Last week I reread a little book I first read around twenty years ago. This post is a look back at how that book influenced me in my art practice. (The illustrations between paragraphs are details of artwork that has appeared previously in Drawing Life, and clicking on the images will link you to the posts containing uncropped versions of the works.)
Zen in the Art of Archery is German philosophy professor Eugen Herrigel’s account of his experience studying archery in Japan in the 1920’s under kyudo master Kenzo Awa. Awa taught the traditional Japanese art of the bowman as a spiritual practice aimed at transcendent mastery. Herrigel’s terse and eloquent account, which can easily be read in an afternoon, was one of the first attempts to make Eastern philosophy accessible to the nonspecialist western audience. His choice to approach the subject through practice rather than theory helps to show the roots of mystical ideas in down-to-earth realities. The accessibility of the writing has made this book a popular and often-imitated classic, though Herrigel’s own reputation has justifiably suffered because he later embraced Nazism. It reveals the limitations of Herrigel’s understanding – he never got to the supreme Buddhist virtue: compassion. The book, though, makes no moral or political claims, remaining simply an account of a particular approach to the learning of a craft.
In my youth and young adulthood, I read fairly extensively (for an amateur) in the literature of mysticism and esoteric philosophies. The first book that set me on that path was probably the Tao Te Ching (or Daodejing), a 2500-year-old masterpiece of aphoristic poetry that opened my eyes to a way of being in the world utterly unlike the modern Western consensus reality. Zen in the Art of Archery introduced me to the tradition of teaching these perhaps unintuitive ways of perceiving via the practice of various crafts or artforms. The movies have offered a pop version of this teaching method through their portrayal of Kung Fu masters and Jedi Knights, but the arts need not be martial – the Way is also taught through the bamboo flute, the calligraphy brush, through dance, poetry, yoga, flower arranging, sand painting, or the tea ceremony.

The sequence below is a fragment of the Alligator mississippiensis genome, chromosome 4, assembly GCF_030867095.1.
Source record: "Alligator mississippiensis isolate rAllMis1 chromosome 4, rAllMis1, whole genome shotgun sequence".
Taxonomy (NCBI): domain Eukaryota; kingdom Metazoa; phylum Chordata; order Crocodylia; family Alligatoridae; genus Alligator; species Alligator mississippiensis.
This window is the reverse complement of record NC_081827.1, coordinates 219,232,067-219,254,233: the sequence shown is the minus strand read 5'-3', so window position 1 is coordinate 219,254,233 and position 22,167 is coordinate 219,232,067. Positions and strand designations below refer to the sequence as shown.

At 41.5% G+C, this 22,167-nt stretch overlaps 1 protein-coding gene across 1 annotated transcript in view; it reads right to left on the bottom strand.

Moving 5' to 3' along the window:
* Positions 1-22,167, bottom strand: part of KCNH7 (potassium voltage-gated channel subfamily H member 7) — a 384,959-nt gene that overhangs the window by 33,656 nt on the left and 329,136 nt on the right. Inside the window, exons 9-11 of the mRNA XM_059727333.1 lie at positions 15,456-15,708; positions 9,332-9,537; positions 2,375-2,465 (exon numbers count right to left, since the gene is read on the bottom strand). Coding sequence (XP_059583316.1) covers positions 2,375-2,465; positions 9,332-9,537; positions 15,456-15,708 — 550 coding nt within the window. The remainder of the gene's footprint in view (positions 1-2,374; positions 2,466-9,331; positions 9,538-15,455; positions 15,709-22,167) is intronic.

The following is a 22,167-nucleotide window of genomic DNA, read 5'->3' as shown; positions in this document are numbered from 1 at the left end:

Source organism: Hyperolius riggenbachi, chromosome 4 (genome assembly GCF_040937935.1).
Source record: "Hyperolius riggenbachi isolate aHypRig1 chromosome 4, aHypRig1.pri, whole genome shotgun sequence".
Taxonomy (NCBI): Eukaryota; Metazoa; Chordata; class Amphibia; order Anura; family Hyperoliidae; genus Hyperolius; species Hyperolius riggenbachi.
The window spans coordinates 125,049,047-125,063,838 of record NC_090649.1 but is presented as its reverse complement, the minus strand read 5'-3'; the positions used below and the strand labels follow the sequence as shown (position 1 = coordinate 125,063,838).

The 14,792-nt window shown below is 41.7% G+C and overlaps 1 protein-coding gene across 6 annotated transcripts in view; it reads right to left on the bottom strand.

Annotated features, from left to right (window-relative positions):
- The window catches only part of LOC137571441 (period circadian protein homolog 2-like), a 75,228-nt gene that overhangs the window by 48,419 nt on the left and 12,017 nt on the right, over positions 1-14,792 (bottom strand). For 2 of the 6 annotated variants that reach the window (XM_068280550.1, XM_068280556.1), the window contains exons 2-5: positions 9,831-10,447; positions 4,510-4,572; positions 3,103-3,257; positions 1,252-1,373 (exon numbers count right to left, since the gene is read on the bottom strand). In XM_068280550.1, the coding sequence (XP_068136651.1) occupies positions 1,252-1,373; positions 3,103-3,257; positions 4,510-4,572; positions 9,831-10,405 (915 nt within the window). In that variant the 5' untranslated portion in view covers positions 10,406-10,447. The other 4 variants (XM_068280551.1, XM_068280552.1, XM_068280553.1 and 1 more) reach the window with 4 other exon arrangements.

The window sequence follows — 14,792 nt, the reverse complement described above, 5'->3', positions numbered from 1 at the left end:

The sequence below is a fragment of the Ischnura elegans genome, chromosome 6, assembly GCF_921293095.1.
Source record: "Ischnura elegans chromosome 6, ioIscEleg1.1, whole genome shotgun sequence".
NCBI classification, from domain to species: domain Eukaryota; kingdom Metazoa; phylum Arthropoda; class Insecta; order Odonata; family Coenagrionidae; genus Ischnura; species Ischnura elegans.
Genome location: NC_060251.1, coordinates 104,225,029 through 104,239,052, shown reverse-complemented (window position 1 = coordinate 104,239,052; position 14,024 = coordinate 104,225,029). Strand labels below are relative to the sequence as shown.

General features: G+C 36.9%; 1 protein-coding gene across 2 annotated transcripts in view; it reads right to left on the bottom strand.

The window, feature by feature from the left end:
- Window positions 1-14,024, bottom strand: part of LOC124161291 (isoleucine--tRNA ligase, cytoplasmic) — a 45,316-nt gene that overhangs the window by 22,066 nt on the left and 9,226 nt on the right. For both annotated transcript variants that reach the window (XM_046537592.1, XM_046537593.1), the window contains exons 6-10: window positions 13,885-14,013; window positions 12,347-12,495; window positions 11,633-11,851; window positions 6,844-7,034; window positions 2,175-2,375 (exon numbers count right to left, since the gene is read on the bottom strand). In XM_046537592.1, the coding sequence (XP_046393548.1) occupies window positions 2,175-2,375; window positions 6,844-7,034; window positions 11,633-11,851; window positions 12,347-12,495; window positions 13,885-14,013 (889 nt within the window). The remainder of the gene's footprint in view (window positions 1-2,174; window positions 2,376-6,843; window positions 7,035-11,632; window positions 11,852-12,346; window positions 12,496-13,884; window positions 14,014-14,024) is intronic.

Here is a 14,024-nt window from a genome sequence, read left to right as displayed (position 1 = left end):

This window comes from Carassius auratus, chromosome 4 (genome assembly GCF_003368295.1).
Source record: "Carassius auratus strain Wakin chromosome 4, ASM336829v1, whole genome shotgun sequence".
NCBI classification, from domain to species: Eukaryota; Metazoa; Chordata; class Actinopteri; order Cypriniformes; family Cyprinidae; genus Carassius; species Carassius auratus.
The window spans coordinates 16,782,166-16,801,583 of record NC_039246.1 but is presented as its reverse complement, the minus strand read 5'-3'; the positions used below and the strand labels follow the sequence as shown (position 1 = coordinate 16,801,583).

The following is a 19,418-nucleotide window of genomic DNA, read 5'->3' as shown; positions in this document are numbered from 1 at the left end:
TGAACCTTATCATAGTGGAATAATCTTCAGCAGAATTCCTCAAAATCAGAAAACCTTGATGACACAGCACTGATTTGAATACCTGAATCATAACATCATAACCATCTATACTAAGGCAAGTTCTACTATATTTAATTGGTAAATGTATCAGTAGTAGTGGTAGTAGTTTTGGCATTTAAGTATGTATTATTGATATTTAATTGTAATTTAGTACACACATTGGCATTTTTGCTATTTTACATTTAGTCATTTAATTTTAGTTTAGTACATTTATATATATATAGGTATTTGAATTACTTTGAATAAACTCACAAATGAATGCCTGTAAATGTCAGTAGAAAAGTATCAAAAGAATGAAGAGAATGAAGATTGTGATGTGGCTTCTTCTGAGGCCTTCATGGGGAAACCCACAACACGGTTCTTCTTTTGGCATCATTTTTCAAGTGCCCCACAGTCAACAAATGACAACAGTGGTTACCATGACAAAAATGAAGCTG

By approaching these ideas through a practice in the physical world, we understand them not as doctrines that must be taken on faith, nor as mysterious metaphysical mumbo-jumbo that relies on awe for its power. We experience them in our own bodies, interacting with tangible objects and the immutable laws of physics. The practice of a craft, no less than the practice of meditation or prayer, cultivates the spirit.
My early encounter with Zen in the Art of Archery convinced me that I could use the practice of art to transform my own perception of the world, to transcend the illusion of the separateness of ourselves and the things of our world. Science or philosophy can reveal the oneness of reality to our reason, but only the practice of an art can make us feel it in our bones. Herrigel’s book gave me important insights into how that might work. It sets forth a particular idea of what constitutes “mastery”, but one that can apply to various disciplines of art, craft, or athleticism.
Herrigel practiced archery over about five years under Master Awa. Mostly, the study involves endless repetitions of drawing the bow and releasing the arrow. The practice of shooting goes on for a very long time before a target is introduced, and even then the Master never looks at the target, but always at the student, at the quality of his attention and breath, at the relaxation of the muscles. He allows the student to struggle and fail to the point of despair before introducing any “zen” approaches to the seemingly insoluble problems the student faces, and even when such ideas have been mentioned it often takes a great deal more practice before the student begins to grasp them.